Ariel is able to perform magical tasks. For example, at the start of the play we see him help conjure the tempest, and later he makes himself invisible to others.
Ariel in The Tempest: Male or Female
Over the years, Ariel has been played by both male and female actors and the character’s sex is open to artistic interpretation.
In Shakespeare’s time, women did not perform on stage; rather, young boy actors would play the female roles - a convention that was perfectly acceptable to the Elizabethan audience. It is therefore likely that one of the same boy actors would have played Ariel – it is this convention that has perhaps blurred the sex of Ariel in the theater traditions that followed.
During the restoration period, it became conventional for female performers to play Ariel, and directors have never since established a firm sex for the character. This is perhaps fitting: the sexlessness of this spirit helps perpetuate the airy magical quality for which Ariel is famous.
Ariel in The Tempest is only sexed twice, as described below:
- A stage direction refers to Ariel with the male pronoun: "Thunder and lightning. Enter ARIEL, like a harpy; claps his wings upon the table; and, with a quaint device, the banquet vanishes."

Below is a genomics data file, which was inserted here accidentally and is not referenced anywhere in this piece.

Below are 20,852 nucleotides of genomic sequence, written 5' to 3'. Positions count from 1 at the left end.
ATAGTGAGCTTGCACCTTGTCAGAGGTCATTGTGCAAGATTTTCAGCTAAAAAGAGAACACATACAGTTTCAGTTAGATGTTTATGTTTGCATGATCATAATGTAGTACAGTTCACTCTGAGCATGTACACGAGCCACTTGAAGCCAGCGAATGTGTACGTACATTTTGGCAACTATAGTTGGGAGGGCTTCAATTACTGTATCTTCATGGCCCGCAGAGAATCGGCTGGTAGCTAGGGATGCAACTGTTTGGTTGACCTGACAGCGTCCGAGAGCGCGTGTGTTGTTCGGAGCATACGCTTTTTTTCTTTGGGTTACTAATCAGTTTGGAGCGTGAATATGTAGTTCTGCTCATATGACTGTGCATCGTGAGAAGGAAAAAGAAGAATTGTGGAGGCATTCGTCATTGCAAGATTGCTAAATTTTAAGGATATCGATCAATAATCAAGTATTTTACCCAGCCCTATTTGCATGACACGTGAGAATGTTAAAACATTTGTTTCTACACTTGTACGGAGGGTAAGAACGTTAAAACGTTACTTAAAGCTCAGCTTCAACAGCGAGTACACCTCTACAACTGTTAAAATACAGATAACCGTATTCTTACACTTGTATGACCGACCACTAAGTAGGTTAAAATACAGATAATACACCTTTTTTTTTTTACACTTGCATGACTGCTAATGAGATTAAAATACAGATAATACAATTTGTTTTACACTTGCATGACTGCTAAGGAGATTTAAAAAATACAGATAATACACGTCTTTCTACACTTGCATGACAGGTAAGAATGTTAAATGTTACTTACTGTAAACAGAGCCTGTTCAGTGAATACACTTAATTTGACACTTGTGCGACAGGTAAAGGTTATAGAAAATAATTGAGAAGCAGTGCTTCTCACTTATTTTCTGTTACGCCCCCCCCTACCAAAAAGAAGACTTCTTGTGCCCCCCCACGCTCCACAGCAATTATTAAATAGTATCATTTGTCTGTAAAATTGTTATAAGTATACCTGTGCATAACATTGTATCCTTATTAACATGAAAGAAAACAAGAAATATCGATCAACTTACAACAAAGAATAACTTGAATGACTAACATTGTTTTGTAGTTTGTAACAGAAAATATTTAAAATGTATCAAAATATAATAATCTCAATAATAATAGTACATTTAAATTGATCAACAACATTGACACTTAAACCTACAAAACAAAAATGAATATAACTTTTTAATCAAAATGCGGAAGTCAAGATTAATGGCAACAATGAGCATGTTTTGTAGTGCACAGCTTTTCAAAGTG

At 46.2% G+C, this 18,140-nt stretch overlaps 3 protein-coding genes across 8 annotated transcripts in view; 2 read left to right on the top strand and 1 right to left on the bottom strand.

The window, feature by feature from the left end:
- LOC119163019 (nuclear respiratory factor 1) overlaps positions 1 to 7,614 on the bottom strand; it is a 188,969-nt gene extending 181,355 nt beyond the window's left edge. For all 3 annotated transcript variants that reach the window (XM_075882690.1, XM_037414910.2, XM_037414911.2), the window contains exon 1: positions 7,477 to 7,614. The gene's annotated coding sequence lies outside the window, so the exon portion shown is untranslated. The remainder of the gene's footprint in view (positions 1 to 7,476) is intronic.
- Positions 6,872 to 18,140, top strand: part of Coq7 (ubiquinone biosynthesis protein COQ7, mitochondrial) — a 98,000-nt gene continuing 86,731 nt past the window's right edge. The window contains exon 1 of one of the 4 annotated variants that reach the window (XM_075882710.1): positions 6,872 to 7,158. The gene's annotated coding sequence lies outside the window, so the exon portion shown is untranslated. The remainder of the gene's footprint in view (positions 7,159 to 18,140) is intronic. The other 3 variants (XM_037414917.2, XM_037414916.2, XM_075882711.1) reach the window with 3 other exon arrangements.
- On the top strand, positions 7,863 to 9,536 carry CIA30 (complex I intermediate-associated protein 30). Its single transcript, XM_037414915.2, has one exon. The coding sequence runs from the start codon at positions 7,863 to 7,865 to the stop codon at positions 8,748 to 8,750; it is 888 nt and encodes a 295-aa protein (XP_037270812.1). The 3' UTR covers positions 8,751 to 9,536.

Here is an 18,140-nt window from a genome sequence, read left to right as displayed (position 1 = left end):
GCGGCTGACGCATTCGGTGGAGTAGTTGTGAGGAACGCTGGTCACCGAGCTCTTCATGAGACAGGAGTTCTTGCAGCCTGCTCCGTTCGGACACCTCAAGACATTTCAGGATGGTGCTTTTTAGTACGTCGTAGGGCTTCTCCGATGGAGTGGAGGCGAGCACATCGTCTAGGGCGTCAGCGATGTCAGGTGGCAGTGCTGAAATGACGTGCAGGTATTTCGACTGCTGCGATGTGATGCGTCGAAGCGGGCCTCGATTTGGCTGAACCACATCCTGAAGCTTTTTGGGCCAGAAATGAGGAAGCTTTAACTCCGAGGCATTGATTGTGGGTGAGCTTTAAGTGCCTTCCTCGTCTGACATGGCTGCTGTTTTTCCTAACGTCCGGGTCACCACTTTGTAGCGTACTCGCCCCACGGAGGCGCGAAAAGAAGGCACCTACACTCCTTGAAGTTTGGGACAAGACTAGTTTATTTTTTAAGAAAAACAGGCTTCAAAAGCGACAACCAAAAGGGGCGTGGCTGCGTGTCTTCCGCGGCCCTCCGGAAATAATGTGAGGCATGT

- Ariel refers to himself with the male pronoun in Act 1: "All hail, great master! grave sir, hail! I come ... to thy strong bidding task Ariel and all his quality."
In the plot of play Ariel wants his freedom. Before Prospero arrived on the island, Ariel was imprisoned by the previous ruler, Sycorax. This evil witch (who was Caliban’s mother) wanted Ariel to perform unpleasant tasks and imprisoned him in a tree when he refused.
Prospero heard his screams and rescued him – but rather than freeing the spirit, Prospero took Ariel on as his own servant. Although Ariel dutifully follows Prospero’s orders, he does so because his new master is more powerful than he – and not afraid to exact revenge.
Eventually, Prospero does free Arial and he is commended on his loyalty to his master.